Marianna of Austria & Johann Nithard

How I found Marianna of Austria, and her Jesuit tutor, Johann Nithard who became my villain...


It was quite by chance that I came across Marianna of Austria.  She was born in Vienna at the court of her paternal grandfather the Habsburg Emperor, Ferdinand II.  Her father, who would become Emperor in 1637, was as yet only the King of Hungary and Bohemia, and was away for most of his wife's pregnancy campaigning in the Thirty Years' War.  As a child, she was engaged to her Spanish Habsburg first cousin Baltasar Carlos, Prince of Asturias, but when he died aged 16 in 1646, King Philip IV of Spain was left without a male heir and Maria-Anna without a fiancé.  In 1649, the king married his 14-year-old niece himself.  Although known for being cheerful as a young girl, after her wedding to her uncle she became 'cold and bad-tempered'.

During her childhood, her tutor was the Austrian Jesuit, Johann Eberhard Nithard, and when she married Philip IV, he remained at her side as her confessor.  When Philip died, Marianna became the Queen Regent for her son Carlos (later Charles II of Spain) who was too young and disabled to rule for himself.  Nithard's power increased enormously when he was appointed Inquisitor General, the highest official authority in the Spanish Inquisition.

Eventually, Nithard's influence waned in favour of the Queen's new favourite, Fernando de Valenzuela, and following the overthrow of Marianna by John of Austria, he eventually became a cardinal in Rome, where he ended his life.

Juan Everardo Nithard

Those are a brief summary of the facts.  What was more interesting to me was the unhappy marriage of convenience between the two Hapsburgs, Marianna and her uncle Philip, leading to the sad state of the inbred Charles II, the last of the Habsburg line.  That this should be happening at the same time that piracy was increasing in the West Indies, and that the economy of Spain was in decline due largely to the country's absolute dependence on the riches being brought from the Americas brought even more pressure on the Queen Regent.  Her absolute belief in the Pope's edict declaring the lands in the Americas to be Spain's sole possession prevented her from accepting the reality of the political situation in the Caribbean, and coming to terms with the other great powers who were intent on staking their own claims in the region.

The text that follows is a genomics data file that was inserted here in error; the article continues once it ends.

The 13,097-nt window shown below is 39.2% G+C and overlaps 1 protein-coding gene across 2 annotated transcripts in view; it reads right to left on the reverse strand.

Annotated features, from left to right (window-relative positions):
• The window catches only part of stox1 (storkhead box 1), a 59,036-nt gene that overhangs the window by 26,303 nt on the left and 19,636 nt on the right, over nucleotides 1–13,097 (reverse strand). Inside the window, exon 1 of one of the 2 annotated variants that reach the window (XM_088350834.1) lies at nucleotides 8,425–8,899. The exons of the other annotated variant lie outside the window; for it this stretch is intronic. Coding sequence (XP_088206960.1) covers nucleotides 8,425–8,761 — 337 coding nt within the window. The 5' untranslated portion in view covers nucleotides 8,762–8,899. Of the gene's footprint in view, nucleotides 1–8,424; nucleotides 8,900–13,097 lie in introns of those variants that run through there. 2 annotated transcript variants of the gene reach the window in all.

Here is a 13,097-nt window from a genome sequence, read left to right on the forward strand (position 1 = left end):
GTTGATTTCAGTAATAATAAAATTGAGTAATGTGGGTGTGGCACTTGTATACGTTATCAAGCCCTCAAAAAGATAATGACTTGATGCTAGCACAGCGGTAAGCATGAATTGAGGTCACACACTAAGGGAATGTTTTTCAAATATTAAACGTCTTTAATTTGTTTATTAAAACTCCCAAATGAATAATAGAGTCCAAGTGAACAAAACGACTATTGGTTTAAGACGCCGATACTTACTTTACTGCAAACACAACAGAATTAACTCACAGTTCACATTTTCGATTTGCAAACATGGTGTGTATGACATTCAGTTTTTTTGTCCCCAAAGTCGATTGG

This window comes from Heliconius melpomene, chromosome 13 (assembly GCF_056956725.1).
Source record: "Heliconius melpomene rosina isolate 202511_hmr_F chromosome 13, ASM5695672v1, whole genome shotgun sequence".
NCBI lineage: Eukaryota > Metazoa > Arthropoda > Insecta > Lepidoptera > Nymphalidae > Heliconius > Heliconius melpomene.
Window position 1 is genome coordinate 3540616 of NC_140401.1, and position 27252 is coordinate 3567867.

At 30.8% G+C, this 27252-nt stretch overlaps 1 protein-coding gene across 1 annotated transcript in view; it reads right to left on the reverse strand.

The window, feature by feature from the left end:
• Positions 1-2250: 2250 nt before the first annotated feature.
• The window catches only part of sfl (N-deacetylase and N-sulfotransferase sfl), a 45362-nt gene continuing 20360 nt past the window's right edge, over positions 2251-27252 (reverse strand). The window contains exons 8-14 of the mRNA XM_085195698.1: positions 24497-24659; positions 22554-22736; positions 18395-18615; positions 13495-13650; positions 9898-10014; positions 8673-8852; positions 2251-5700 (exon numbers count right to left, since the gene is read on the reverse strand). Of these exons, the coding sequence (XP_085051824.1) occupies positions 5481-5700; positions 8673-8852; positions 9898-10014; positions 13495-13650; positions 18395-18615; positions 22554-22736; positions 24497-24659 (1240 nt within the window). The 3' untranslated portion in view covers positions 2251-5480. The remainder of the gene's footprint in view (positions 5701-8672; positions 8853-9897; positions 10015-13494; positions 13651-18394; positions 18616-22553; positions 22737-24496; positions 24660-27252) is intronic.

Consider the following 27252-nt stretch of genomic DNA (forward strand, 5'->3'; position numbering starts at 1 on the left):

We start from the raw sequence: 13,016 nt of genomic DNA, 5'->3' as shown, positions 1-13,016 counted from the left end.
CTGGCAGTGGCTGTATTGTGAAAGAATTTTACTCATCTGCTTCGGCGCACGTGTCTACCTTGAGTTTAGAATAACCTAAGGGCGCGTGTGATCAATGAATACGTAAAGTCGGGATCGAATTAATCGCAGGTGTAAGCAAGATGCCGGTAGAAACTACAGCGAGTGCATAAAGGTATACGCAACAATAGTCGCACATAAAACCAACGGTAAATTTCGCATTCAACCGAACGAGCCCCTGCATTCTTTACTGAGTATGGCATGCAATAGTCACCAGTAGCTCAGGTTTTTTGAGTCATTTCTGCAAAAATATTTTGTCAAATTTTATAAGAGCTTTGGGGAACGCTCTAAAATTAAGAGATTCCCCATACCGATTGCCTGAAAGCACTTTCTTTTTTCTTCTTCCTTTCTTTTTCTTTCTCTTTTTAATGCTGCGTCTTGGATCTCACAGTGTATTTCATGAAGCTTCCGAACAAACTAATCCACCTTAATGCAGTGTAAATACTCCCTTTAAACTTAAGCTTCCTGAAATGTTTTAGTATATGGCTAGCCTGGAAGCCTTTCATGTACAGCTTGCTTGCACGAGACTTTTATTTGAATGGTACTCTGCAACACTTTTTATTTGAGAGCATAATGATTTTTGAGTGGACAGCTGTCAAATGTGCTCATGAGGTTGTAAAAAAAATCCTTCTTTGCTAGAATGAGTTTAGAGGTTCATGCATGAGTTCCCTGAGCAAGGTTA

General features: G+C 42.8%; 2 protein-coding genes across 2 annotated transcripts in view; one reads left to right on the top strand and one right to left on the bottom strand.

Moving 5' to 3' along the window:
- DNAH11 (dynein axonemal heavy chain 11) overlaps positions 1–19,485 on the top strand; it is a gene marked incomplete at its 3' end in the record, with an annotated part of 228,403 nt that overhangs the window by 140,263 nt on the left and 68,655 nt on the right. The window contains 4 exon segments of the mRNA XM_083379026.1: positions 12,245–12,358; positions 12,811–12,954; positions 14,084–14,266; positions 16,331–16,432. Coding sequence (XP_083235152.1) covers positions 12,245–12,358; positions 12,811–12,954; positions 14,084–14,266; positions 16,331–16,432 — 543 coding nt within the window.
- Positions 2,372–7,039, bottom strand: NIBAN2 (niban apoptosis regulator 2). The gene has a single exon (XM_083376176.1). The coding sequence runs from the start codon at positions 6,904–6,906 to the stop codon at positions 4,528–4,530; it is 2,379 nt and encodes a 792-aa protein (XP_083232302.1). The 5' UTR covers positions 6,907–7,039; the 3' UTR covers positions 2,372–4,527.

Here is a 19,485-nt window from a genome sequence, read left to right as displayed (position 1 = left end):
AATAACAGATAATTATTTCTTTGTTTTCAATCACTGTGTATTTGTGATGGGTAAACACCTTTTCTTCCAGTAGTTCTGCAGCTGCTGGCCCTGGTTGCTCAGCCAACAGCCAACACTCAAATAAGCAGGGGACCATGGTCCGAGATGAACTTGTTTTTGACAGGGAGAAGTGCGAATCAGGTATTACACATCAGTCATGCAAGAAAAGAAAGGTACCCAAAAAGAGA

It occurred to me that as an Austrian, Nithard would be less blinkered in his views than Marianna, and I therefore took it upon him to act as the voice of reason and political reality.  With the increasing uncertainty of the supply of gold and silver from the New World, I felt it would have been clear to him that military action against the rest of the European powers was doomed - if only on economic grounds.  That this should lead him to use less conventional means to destabilise the situation by bringing Henry Morgan's reputation into question seemed an obvious move, given the access to the network of spies and informers that his new position as Head of the Inquisition afforded him.

Henry Morgan acted to preserve his reputation against the English publishers of Exquemelin's book.  But we know that the English edition was not the first one, and that Exquemelin himself did not understand the languages of the editions which preceded the English one.  It therefore seemed reasonable to suppose that a process of chinese whispers could have occurred which manipulated the original to suit the political demands of each of the different national audiences for each of the translations of the book.  It was a short step to seeing Nithard as the puppet master overseeing this manipulation, if not carrying it out himself - he would of course have spoken German and Spanish fluently.

So Nithard had the means, the motive and the opportunity.  And that - in the world of my imagination, at least - gave me my villain.

© Katisha Limited 2013